Focaccia with rosemary and sea salt

Photo: by Silvia Zanone (courtesy Melbourne Books)

At school, Joseph Vargetto’s lunch boxes were always a little different to those of his classmates. “I never had a lunch order at school. I didn’t understand what it meant to have someone other than your mum prepare your lunch. I thought that the kids who had lunch orders must not have had families.”

The compartments of Vargetto’s lunch box were filled with the kind of homely Italian cooking that many Melburnians have come to know and love: focaccia, panini, cotoletta, meatballs. Here he shares a recipe that’s the starting point of many good Italian sandwiches: fresh focaccia.

“Mum always made bread and there was always rosemary in the backyard,” says Joseph Vargetto in his book Siciliano. “The smell of bread being made was a constant in our house. The kitchen was often full of bowls of proving and rising dough covered with towels. It was a simple process with the focaccia – flour, water and yeast with oil, salt and rosemary on the top. That’s it!”

If you don’t have a stand mixer, you can mix all ingredients in a large bowl and use your hands to knead the dough on a work surface. You will need to allow more time for kneading.


Serves 8

Ingredients

Dough

310ml warm water

2 tbsp dried yeast

2 tsp honey

3½ tbsp olive oil

450g plain flour

1 tsp salt

To sprinkle on top

2 tsp sea salt flakes

1½ tsbp fresh rosemary leaves

Method

1. Combine all the dough ingredients together in the bowl of a stand mixer, except for the salt, as we add this near the end of the mixing to ensure the growth of the yeast is not impacted. Mix with dough hook for at least 5 minutes, then add salt and continue mixing for another 5 minutes, making sure the mixture is consistent and smooth.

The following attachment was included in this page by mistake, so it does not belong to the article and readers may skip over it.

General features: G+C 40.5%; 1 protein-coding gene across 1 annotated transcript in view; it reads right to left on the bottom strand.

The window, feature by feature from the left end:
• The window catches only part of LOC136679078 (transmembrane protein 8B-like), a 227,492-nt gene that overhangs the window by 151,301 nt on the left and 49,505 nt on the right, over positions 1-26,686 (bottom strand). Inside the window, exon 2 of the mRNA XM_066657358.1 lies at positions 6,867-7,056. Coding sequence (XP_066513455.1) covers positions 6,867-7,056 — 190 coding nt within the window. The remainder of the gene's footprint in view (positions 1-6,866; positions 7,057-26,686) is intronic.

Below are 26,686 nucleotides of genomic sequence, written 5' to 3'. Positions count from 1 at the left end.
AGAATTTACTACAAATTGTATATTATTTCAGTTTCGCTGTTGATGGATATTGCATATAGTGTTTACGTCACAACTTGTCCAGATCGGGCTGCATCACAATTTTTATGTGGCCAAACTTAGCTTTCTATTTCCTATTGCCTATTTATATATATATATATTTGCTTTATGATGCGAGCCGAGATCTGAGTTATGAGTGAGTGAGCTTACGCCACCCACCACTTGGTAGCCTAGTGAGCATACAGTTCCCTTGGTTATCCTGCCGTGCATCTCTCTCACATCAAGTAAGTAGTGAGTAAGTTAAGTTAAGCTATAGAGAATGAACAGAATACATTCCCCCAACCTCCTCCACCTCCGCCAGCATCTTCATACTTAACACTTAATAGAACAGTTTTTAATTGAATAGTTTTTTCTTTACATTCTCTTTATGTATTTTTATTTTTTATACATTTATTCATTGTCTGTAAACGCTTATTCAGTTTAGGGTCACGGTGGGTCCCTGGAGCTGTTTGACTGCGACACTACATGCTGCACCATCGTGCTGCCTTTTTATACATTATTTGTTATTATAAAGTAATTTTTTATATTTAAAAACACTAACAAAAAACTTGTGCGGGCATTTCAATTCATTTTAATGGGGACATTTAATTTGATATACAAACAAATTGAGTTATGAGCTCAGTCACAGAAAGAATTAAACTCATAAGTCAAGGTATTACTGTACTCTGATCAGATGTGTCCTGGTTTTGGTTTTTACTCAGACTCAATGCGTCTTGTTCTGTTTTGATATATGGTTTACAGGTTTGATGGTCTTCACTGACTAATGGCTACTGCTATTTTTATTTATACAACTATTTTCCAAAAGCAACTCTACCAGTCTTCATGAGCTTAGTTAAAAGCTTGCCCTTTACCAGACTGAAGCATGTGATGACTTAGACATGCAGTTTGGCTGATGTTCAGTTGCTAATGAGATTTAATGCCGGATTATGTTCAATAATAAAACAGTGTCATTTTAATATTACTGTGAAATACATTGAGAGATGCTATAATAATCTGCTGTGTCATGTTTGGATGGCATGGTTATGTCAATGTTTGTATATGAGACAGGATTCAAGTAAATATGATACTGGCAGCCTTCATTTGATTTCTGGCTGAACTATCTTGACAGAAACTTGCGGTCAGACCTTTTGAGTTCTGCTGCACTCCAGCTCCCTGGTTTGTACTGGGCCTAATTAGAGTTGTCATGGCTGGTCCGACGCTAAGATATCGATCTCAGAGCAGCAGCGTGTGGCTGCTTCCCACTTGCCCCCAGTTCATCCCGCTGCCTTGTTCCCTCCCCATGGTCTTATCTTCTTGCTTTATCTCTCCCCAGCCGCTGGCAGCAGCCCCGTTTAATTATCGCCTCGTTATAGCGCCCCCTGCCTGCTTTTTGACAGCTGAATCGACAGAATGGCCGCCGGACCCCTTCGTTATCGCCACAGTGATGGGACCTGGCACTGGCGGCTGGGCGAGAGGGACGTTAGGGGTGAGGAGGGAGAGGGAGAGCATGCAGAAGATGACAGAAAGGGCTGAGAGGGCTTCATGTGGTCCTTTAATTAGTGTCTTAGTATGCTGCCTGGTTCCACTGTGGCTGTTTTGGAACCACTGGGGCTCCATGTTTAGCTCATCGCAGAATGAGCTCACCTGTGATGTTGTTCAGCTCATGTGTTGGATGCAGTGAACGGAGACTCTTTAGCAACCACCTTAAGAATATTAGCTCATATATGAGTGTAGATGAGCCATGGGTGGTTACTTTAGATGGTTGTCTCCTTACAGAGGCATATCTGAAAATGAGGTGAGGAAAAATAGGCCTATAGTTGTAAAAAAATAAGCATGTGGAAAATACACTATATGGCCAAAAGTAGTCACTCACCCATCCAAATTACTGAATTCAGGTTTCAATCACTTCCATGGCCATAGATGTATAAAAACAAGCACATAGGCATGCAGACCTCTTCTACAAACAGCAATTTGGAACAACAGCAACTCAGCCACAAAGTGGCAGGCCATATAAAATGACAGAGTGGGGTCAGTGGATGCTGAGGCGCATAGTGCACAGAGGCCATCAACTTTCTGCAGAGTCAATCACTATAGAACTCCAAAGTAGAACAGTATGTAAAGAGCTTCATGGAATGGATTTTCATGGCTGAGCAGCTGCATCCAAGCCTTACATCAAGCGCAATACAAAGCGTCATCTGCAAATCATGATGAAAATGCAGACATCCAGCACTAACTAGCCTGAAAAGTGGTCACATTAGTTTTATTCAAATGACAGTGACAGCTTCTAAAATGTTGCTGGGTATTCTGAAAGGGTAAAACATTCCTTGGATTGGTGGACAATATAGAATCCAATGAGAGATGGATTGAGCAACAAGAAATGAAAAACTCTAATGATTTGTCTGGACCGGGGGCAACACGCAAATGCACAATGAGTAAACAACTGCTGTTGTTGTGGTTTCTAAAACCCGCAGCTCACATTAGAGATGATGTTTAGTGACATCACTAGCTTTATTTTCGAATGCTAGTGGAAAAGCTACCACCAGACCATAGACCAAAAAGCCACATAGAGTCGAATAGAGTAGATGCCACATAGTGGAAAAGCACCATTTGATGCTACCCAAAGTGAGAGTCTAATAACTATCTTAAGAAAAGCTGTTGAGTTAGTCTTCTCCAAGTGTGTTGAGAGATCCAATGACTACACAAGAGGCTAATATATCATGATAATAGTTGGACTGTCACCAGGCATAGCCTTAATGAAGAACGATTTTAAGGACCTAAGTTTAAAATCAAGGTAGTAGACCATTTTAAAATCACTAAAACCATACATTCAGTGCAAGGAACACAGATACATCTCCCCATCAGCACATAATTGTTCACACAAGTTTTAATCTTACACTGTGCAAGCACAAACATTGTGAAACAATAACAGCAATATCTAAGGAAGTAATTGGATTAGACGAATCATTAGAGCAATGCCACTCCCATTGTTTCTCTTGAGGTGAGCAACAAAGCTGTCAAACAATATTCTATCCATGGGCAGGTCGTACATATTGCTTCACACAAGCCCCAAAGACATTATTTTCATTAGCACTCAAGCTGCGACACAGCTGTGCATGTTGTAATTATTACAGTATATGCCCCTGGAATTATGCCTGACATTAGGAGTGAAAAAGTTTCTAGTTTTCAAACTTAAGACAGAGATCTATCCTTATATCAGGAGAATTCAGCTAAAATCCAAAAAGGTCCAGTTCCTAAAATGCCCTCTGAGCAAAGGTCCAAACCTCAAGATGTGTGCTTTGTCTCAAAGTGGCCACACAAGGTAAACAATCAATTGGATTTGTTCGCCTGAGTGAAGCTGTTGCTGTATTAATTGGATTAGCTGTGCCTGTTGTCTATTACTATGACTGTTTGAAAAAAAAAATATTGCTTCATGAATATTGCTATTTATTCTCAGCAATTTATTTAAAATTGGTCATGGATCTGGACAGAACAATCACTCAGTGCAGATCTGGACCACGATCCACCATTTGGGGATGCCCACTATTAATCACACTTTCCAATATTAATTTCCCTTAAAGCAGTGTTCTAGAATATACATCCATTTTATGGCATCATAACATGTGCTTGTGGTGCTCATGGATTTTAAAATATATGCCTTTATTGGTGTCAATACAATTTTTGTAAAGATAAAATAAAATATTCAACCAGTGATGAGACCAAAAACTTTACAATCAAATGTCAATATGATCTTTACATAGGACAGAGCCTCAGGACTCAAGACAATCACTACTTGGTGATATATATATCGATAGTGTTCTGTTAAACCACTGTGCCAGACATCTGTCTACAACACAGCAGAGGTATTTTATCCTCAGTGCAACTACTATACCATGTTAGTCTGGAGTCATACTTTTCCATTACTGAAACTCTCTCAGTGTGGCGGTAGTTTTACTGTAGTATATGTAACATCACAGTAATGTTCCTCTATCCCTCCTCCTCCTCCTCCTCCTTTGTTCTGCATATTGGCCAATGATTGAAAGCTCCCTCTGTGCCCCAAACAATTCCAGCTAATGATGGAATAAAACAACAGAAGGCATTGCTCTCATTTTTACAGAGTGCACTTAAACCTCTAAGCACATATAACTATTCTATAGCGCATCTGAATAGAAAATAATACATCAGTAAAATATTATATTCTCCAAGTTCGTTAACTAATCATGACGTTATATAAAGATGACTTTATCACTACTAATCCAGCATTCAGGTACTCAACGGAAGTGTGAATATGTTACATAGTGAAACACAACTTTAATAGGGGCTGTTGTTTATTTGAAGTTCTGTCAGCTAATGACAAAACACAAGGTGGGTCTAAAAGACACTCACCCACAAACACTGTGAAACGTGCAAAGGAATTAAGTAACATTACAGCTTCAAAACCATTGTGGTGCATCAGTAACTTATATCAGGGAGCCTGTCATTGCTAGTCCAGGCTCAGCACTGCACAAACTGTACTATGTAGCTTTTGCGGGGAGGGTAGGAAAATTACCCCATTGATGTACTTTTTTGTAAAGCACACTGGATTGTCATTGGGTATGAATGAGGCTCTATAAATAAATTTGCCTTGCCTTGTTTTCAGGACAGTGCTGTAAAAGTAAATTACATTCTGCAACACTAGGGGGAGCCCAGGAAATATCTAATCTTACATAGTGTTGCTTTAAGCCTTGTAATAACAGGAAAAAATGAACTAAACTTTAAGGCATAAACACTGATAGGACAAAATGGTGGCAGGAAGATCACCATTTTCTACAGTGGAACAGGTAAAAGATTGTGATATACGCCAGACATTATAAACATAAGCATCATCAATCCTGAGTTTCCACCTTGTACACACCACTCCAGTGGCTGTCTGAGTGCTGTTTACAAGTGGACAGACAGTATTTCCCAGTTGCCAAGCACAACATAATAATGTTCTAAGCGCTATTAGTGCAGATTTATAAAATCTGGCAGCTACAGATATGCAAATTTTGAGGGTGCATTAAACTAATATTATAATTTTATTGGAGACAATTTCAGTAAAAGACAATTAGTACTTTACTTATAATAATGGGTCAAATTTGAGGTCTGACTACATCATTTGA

2. Leave to rest for 30 minutes at ambient temperature (28°C). Once the dough has nearly doubled in size, roll it out on a baking tray that has been greased well. Poke your fingertips into the dough to achieve a ‘crater' effect.

3. Brush the dough well with more olive oil, and sprinkle rosemary and sea salt on top. Let the focaccia rest again at ambient temperature for approximately 20 minutes to allow the yeast to rise. While the focaccia rests, preheat the oven to 220°C.

4. Bake in a preheated oven for 20 minutes, or until golden brown. Serve with your favourite preserves and salami.

This is an edited extract from Siciliano by Joseph Vargetto, published by Melbourne Books (RRP $49.95). Available from 24 November from good booksellers, online and in-store.

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